March 11, 2016

Internal Software Integration

As organizations leverage software to increase efficiencies and drive profits, it becomes critically important to eliminate standalone systems.  The various systems that need to be linked together may reside on different operating systems, may be on premise or in the cloud, use different database solutions or computer languages, may have different date and time formats, or may be legacy systems that are no longer supported by the vendor who originally created them.  If integration is applied without following a structured enterprise application integration (EAI) approach, point-to-point connections grow across an organization, resulting in a complex structure that is difficult to maintain.

Brainspire offers application integration solutions that follow enterprise level best practices and leverage proven techniques and tools.  As each client is unique, each solution is also unique.  But generally all application integration solutions fall into 1 of 4 categories – File Transfer, Shared Database, Remote Procedure Invocation or Messaging.  Perhaps a client has made an investment in an enterprise service bus (ESB) which can be leveraged for integration.  Likely more modern systems are architected with the concept of loose coupling, separation of concerns, or services so messaging is quickly becoming the method of choice.  We strive to implement message based systems to implement Micro Services or best practice SOA systems that have “smart endpoints and dumb pipes”.  Brainspire has the experience to know which solutions are best to assist clients with a variety of integration challenges and makes recommendations based on each client’s unique needs.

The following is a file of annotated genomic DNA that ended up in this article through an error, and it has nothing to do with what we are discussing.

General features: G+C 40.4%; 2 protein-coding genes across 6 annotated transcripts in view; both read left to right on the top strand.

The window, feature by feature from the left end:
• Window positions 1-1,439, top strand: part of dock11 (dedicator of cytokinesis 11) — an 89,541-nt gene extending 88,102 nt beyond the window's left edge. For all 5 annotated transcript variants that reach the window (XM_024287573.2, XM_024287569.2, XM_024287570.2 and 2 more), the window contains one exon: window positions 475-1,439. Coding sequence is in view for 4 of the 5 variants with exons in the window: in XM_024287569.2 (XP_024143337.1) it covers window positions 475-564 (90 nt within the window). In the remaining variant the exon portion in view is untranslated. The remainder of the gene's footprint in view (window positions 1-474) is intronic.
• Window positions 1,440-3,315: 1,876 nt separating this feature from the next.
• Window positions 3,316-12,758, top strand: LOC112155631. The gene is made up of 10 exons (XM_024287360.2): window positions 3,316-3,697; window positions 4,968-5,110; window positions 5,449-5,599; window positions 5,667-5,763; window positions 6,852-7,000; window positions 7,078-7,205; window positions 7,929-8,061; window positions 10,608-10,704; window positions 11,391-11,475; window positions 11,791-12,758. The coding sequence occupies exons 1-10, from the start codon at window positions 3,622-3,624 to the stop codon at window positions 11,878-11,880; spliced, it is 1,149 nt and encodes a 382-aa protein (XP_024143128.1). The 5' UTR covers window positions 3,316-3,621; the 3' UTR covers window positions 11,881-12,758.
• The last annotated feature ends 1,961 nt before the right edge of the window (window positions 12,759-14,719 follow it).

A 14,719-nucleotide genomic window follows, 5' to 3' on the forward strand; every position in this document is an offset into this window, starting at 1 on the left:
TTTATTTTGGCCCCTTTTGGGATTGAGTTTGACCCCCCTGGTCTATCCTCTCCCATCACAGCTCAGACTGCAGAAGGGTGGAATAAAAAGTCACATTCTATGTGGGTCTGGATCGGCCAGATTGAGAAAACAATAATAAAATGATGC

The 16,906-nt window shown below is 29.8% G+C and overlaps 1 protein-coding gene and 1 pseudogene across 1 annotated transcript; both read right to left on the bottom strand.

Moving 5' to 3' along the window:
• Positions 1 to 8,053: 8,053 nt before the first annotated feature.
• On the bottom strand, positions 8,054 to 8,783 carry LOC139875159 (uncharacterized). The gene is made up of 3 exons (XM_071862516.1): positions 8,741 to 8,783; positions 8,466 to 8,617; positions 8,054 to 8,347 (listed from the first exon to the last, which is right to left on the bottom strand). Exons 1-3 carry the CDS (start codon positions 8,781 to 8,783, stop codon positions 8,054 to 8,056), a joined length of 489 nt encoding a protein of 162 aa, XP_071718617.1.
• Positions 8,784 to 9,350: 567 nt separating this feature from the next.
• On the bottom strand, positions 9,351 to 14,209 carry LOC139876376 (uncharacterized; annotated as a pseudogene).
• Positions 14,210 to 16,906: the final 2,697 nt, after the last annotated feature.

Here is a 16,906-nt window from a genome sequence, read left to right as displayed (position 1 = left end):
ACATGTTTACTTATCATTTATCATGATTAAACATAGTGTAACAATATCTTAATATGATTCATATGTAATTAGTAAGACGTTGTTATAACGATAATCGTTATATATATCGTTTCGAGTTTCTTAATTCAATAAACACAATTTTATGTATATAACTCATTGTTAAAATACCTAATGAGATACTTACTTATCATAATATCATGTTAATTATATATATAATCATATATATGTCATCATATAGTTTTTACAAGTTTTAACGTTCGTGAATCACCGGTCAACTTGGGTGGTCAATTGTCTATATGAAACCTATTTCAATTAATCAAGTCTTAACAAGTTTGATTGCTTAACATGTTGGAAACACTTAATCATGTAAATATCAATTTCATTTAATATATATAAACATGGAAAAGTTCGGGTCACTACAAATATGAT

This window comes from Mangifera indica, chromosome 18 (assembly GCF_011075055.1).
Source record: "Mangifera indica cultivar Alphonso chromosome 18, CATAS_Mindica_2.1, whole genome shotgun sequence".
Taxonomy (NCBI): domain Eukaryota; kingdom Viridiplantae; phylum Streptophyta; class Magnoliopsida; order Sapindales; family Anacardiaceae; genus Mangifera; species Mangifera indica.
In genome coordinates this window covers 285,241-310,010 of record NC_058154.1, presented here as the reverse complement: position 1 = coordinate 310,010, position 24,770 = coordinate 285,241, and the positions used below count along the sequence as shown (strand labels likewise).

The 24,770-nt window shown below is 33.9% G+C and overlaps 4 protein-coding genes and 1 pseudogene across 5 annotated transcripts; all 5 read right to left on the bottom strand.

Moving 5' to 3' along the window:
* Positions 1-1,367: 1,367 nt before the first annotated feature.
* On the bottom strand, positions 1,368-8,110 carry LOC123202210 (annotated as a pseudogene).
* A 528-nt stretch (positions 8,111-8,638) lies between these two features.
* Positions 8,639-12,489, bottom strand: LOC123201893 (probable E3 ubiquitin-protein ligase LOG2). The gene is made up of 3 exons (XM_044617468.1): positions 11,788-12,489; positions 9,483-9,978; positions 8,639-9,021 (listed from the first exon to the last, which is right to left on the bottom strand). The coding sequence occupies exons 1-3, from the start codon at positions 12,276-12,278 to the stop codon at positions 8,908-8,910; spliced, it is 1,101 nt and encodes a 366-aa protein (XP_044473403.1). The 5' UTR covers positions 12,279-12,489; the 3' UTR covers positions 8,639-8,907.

Brainspire developed a series of software solutions to replace legacy shop floor manufacturing systems for a global manufacturing company headquartered in Denver.   In total, we wrote a solution that was customized and implemented in 37 plants across the country.  The client leveraged SAP to handle all of their business processes, so integration with SAP was critical to the end to end solution.  Leveraging WebMethods for integration as part of a service oriented architecture (SOA), the new shop floor manufacturing systems received orders from SAP, allowed the shop floor operator to configure the machinery to fulfill orders, and track the finish products back into their ERP inventory module.